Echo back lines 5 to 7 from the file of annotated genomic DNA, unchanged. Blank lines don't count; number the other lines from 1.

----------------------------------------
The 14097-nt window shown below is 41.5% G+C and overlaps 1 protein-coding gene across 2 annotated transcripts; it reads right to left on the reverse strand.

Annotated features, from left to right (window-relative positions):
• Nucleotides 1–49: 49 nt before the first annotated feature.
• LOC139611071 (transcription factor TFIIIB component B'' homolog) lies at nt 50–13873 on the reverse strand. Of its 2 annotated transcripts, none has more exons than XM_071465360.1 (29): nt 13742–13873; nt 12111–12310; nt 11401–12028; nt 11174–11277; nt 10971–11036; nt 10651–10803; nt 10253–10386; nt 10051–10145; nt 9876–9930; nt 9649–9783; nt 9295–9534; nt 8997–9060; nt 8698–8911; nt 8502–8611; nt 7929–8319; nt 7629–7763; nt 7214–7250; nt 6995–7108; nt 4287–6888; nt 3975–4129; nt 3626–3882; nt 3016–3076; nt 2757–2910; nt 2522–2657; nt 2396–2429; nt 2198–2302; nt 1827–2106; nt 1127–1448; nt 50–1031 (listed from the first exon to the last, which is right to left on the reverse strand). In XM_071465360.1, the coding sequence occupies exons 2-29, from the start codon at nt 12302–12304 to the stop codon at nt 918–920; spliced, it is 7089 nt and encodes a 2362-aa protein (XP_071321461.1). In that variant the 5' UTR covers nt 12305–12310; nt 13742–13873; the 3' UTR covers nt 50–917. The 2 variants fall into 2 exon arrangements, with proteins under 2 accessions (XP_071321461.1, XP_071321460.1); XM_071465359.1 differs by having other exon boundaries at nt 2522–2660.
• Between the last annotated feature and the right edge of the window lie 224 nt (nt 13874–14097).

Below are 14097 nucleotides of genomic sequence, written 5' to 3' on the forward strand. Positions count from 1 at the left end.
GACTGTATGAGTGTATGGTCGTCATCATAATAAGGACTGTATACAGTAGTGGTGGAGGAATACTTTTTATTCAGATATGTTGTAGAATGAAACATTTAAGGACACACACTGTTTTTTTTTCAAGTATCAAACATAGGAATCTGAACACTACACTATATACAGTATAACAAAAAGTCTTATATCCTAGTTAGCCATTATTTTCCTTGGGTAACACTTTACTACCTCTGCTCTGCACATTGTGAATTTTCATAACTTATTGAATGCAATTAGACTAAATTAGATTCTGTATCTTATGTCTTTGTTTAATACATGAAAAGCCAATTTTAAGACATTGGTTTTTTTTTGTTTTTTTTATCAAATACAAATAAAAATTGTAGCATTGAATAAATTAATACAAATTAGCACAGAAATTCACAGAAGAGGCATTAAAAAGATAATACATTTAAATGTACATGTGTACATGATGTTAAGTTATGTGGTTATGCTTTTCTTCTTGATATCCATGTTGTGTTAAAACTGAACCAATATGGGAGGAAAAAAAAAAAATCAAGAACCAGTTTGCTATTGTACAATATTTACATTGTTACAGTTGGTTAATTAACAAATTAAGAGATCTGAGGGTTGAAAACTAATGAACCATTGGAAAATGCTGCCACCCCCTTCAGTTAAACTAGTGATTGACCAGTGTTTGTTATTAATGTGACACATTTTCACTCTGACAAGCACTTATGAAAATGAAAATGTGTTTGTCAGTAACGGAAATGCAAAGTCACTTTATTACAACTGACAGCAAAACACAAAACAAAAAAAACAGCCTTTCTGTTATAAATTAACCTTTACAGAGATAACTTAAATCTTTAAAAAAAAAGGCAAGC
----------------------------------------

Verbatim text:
• Between the last annotated feature and the right edge of the window lie 224 nt (nt 13874–14097).

Below are 14097 nucleotides of genomic sequence, written 5' to 3' on the forward strand. Positions count from 1 at the left end.
GACTGTATGAGTGTATGGTCGTCATCATAATAAGGACTGTATACAGTAGTGGTGGAGGAATACTTTTTATTCAGATATGTTGTAGAATGAAACATTTAAGGACACACACTGTTTTTTTTTCAAGTATCAAACATAGGAATCTGAACACTACACTATATACAGTATAACAAAAAGTCTTATATCCTAGTTAGCCATTATTTTCCTTGGGTAACACTTTACTACCTCTGCTCTGCACATTGTGAATTTTCATAACTTATTGAATGCAATTAGACTAAATTAGATTCTGTATCTTATGTCTTTGTTTAATACATGAAAAGCCAATTTTAAGACATTGGTTTTTTTTTGTTTTTTTTATCAAATACAAATAAAAATTGTAGCATTGAATAAATTAATACAAATTAGCACAGAAATTCACAGAAGAGGCATTAAAAAGATAATACATTTAAATGTACATGTGTACATGATGTTAAGTTATGTGGTTATGCTTTTCTTCTTGATATCCATGTTGTGTTAAAACTGAACCAATATGGGAGGAAAAAAAAAAAATCAAGAACCAGTTTGCTATTGTACAATATTTACATTGTTACAGTTGGTTAATTAACAAATTAAGAGATCTGAGGGTTGAAAACTAATGAACCATTGGAAAATGCTGCCACCCCCTTCAGTTAAACTAGTGATTGACCAGTGTTTGTTATTAATGTGACACATTTTCACTCTGACAAGCACTTATGAAAATGAAAATGTGTTTGTCAGTAACGGAAATGCAAAGTCACTTTATTACAACTGACAGCAAAACACAAAACAAAAAAAACAGCCTTTCTGTTATAAATTAACCTTTACAGAGATAACTTAAATCTTTAAAAAAAAAGGCAAGC